The other thing to keep in mind is that there is generally less robust data about J&J because there were far less people who got the J&J vaccine compared to people that received either Pfizer or Moderna. J&J was approved later in the game, so not only do we have fewer patients vaccinated, but by and large those people were vaccinated later.
Based on the Pfizer and Moderna data that’s available, at what point do antibody levels seem to start diminishing?
The data that I’ve seen, particularly for Pfizer, looked at antibody [levels] at six months after the second shot. They were declining at the six-month mark, but still seemed to be very good and elevated, and thought to still provide good protection against severe disease, hospitalization, and death.
So why is the CDC’s recommendation to get vaccinated eight months after the second shot?
It remains to be determined, and more data need to be distributed to all of us. We’ve heard [the CDC is factoring in] information about real-world protection, data coming from cities, hospitals, and long-term care centers. We’re still not seeing severe disease, hospitalization, and death six to eight months after people completed the second dose of their Pfizer or Moderna vaccines. The CDC also have said that they want to get out in front of waning immunity, to get people a booster shot before there’s a chance for immunity to falter enough to allow for severe infections. They want to get ahead of any declining immunity levels that might overwhelm our healthcare providers.
Additionally, there is some unpublished data (which has been referenced by experts including Anthony Fauci) indicating that the [eight-month] interval in the spacing of the booster may actually lead to longer-lasting, more durable immunity. They suggest we may not need another booster in quite some time (i.e., a period of years)…but we’ll have to wait and see.
How do the booster shots work? The vaccine formulation for the Pfizer and Moderna shots hasn’t changed, so how much additional immunity does a booster shot give? Does it get people back up to the 90-plus percent effectiveness that was originally expected? Or does the immune system react less and less each time the vaccine is given?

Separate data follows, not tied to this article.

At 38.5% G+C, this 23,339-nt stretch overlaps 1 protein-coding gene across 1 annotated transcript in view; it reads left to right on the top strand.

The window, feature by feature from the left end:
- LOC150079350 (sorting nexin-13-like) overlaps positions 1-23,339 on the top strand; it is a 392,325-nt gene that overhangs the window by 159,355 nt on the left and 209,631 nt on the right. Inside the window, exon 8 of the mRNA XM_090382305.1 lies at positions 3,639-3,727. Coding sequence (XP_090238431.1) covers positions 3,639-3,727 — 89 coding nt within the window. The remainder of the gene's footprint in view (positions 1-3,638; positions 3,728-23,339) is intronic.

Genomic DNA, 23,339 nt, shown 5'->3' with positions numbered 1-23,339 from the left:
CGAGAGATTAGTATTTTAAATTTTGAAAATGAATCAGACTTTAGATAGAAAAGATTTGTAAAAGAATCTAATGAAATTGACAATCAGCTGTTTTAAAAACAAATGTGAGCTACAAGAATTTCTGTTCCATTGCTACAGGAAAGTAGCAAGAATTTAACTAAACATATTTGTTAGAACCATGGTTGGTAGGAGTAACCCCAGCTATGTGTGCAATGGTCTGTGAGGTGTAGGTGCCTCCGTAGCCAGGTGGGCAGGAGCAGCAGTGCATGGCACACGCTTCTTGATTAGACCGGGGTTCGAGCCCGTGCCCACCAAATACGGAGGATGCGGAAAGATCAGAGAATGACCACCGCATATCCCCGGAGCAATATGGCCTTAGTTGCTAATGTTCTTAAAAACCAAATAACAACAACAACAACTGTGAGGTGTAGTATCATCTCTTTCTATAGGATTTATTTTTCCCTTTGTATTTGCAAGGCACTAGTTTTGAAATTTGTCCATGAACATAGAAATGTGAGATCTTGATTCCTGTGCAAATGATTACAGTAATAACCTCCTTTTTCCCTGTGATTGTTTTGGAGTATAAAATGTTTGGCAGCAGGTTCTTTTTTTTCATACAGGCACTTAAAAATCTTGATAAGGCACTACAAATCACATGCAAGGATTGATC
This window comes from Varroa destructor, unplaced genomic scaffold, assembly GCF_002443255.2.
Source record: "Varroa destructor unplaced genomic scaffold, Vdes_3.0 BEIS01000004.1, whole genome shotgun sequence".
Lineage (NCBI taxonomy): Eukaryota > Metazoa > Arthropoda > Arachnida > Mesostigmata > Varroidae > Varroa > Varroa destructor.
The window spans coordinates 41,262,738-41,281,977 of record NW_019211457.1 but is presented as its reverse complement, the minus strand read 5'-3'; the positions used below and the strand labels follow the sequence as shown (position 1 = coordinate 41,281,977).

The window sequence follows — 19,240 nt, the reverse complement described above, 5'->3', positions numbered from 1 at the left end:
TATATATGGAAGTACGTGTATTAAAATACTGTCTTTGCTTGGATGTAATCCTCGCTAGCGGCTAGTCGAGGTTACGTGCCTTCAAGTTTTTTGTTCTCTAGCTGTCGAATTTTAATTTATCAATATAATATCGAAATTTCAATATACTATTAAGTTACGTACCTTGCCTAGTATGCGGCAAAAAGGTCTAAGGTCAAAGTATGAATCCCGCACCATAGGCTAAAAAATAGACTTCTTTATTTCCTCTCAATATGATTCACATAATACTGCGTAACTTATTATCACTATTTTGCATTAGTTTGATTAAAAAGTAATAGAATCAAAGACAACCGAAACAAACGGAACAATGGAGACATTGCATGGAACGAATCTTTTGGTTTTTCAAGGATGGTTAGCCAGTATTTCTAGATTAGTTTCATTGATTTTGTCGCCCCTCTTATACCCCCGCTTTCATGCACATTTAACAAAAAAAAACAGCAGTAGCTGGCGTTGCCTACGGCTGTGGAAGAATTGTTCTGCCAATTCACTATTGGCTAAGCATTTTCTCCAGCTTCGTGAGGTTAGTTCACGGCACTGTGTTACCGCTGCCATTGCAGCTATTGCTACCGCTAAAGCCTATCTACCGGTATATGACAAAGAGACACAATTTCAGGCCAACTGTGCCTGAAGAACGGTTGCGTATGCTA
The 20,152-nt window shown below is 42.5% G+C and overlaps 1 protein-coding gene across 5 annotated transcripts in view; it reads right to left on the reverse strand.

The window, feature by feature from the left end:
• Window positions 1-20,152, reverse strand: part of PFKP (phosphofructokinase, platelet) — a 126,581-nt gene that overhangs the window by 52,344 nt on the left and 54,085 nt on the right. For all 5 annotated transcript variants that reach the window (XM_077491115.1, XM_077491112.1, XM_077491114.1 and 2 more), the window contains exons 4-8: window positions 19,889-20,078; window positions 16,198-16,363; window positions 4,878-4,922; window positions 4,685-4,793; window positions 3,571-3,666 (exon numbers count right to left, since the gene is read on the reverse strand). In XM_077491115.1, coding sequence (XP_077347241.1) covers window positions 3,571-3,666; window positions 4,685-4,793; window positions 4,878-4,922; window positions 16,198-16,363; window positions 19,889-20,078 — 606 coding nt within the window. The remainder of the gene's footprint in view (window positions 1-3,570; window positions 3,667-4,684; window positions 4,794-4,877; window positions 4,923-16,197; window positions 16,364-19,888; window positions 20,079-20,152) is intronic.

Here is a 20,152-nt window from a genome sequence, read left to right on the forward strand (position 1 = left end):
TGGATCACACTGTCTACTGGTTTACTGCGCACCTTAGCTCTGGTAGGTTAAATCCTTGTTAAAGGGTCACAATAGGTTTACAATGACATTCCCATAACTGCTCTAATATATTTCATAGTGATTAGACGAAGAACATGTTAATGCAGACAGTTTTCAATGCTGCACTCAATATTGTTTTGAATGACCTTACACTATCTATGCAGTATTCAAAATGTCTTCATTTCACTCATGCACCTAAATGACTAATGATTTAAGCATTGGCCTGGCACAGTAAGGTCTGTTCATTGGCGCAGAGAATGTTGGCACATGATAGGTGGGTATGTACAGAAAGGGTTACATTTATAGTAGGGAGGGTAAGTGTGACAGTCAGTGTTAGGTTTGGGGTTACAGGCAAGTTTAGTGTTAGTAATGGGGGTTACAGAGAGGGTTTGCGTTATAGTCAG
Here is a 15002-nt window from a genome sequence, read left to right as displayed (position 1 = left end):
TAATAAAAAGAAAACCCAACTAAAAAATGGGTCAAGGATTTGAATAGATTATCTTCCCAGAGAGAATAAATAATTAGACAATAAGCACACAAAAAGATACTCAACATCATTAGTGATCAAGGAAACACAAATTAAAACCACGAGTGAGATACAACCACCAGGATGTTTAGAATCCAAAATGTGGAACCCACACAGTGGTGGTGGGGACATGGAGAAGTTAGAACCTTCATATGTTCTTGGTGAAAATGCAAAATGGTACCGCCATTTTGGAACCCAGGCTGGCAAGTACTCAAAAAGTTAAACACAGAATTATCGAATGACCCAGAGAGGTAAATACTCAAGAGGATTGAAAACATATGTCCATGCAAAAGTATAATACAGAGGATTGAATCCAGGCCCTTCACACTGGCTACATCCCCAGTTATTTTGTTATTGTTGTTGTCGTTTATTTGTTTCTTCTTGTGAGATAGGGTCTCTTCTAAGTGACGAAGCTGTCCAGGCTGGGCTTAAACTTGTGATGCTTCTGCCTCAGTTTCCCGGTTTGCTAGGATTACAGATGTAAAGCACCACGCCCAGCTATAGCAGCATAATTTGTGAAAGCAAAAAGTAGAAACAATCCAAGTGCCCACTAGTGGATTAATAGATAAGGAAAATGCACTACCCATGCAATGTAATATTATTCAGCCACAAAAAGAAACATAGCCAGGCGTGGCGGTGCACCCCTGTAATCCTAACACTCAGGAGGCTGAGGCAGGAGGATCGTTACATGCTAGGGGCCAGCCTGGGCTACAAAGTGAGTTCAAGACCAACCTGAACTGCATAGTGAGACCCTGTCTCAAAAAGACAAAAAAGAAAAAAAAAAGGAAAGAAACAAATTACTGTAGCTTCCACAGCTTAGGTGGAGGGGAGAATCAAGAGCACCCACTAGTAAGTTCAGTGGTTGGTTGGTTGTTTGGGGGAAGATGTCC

We know that the mRNA vaccines can give 94 or 95 percent protection after the first series of two shots, and a 98 percent reduction in severe complications. Both Pfizer and Moderna have done booster studies, and we know that Pfizer has submitted the results of the booster trial to the FDA, but we don’t yet know what those results say, but we do know those studies were conducted in areas of the US where the Delta variant was gaining hold. I do think the results of that trial will provide some answers to the questions you’ve asked.
The hope, though, is that because of the priming effect [of receiving the first two shots], it will allow the body’s immune system to react more aggressively to infection, to fight against any potential COVID infection. The immune-fighting cells have already been primed, so the theoretical concept—which we know happens with many other already FDA-approved vaccines like tetanus or whooping cough—is that the booster doses increase immunity over time.
Are these booster shots going to turn into a regularly scheduled occurrence in the future?
Many people have been speculating that we will need annual boosters for the COVID vaccines, and we have good precedents of other types of vaccines that require an annual booster. There is some thought that maybe there is a necessity to build out new mRNA vaccines to protect against other, new variants. Looking ahead, building new boosters will help us evade variants that may be more transmissible or cause severe disease or are able to evade the current vaccine.
What’s the difference between a third shot for immunocompromised people and a “booster shot”?